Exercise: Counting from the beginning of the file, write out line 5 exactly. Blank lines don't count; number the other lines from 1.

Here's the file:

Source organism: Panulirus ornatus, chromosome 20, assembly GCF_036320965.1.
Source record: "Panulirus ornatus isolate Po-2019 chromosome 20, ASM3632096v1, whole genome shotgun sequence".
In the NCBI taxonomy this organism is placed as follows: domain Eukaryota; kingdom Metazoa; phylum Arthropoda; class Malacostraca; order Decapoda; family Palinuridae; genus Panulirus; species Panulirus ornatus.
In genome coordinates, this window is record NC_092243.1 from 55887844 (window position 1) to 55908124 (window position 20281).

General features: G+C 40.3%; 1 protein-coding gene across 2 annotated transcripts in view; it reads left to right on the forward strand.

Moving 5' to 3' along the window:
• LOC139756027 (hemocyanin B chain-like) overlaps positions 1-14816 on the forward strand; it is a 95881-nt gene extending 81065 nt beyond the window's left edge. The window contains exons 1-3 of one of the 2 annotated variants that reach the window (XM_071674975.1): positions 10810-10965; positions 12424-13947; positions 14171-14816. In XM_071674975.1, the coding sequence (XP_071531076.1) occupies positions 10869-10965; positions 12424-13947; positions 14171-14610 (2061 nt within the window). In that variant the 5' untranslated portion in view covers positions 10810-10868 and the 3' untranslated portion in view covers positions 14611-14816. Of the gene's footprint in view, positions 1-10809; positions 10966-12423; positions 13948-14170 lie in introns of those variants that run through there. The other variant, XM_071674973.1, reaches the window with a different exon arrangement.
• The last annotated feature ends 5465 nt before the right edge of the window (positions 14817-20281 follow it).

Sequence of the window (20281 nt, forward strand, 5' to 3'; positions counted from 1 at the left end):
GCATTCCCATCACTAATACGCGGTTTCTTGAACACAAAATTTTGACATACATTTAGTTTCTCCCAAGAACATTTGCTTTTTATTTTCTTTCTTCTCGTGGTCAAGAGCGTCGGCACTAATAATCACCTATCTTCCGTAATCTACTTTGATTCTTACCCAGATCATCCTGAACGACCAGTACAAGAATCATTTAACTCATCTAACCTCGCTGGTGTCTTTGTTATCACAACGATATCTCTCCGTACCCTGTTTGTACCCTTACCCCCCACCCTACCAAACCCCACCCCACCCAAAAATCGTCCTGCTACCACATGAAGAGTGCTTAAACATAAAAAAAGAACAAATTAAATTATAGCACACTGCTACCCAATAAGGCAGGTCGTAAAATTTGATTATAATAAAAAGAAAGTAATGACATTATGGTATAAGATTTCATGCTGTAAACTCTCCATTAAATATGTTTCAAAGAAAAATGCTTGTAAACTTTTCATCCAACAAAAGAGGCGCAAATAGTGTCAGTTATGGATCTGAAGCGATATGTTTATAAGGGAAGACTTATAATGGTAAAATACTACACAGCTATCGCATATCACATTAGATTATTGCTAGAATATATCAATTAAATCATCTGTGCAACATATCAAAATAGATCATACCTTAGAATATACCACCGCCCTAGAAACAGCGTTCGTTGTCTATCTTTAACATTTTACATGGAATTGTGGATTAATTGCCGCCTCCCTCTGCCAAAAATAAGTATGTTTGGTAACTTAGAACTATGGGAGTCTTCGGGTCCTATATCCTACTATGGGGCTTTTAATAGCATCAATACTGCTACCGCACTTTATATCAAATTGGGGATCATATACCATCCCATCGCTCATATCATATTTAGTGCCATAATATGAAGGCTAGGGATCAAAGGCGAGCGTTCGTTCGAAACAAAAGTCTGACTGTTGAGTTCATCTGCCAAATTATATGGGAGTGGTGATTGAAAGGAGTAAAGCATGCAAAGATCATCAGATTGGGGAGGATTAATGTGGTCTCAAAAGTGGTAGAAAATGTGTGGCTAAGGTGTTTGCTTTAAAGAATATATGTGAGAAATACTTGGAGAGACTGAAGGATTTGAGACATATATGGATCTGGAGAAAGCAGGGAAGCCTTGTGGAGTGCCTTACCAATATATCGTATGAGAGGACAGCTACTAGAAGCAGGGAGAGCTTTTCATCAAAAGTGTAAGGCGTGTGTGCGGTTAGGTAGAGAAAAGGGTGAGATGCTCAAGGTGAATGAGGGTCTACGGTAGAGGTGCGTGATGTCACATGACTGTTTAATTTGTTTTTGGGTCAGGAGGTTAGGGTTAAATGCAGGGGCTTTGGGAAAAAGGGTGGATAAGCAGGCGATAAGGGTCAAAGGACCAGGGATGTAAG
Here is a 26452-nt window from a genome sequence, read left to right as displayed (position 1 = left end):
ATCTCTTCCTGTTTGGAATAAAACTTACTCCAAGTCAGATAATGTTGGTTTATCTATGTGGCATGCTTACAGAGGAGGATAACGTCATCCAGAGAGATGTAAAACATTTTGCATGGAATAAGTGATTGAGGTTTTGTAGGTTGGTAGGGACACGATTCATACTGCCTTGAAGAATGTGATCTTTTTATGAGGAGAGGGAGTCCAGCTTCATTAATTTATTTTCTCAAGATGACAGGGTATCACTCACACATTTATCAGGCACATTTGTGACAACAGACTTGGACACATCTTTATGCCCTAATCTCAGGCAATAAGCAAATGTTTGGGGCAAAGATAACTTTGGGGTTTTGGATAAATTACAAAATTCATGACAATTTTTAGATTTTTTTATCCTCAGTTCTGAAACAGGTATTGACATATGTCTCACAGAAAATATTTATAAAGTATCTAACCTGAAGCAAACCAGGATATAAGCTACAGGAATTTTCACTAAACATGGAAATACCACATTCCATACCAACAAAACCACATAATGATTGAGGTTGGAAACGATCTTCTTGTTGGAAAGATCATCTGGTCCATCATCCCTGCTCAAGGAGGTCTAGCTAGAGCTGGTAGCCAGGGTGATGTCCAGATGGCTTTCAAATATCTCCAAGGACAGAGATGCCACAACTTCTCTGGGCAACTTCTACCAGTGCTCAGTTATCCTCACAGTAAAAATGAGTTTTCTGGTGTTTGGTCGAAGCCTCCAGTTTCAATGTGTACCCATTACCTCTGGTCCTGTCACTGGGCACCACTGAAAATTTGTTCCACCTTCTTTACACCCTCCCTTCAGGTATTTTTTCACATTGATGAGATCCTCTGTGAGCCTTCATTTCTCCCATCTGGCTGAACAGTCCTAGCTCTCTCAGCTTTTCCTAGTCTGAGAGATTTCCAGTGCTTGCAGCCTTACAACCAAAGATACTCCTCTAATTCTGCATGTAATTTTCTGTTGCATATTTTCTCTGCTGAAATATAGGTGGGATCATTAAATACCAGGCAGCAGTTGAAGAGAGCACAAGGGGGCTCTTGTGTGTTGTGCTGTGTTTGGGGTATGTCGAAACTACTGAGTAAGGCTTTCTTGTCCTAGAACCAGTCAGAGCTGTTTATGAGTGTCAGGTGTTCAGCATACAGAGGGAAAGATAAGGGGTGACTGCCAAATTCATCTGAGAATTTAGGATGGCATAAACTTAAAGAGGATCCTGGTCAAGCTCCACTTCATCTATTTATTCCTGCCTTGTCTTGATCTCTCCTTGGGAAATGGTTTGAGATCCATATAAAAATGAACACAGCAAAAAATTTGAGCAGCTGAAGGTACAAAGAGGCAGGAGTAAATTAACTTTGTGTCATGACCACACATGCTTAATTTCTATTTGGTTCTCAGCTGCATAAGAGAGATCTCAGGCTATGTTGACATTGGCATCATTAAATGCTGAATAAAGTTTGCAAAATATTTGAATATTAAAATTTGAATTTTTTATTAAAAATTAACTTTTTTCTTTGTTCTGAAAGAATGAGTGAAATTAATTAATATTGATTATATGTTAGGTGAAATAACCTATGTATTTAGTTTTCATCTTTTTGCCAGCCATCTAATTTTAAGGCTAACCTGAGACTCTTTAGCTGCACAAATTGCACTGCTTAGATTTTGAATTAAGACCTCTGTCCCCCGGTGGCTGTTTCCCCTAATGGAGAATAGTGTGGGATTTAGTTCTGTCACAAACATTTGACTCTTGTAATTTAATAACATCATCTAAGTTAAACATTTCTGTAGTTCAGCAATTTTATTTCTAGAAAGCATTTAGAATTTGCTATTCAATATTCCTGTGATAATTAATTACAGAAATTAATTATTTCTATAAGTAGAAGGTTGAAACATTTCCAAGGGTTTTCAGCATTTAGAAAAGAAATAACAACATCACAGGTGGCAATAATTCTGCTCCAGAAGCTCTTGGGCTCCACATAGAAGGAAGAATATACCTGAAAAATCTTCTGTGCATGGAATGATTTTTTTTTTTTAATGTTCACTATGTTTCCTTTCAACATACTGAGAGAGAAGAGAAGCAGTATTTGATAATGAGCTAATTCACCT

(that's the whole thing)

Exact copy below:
General features: G+C 40.3%; 1 protein-coding gene across 2 annotated transcripts in view; it reads left to right on the forward strand.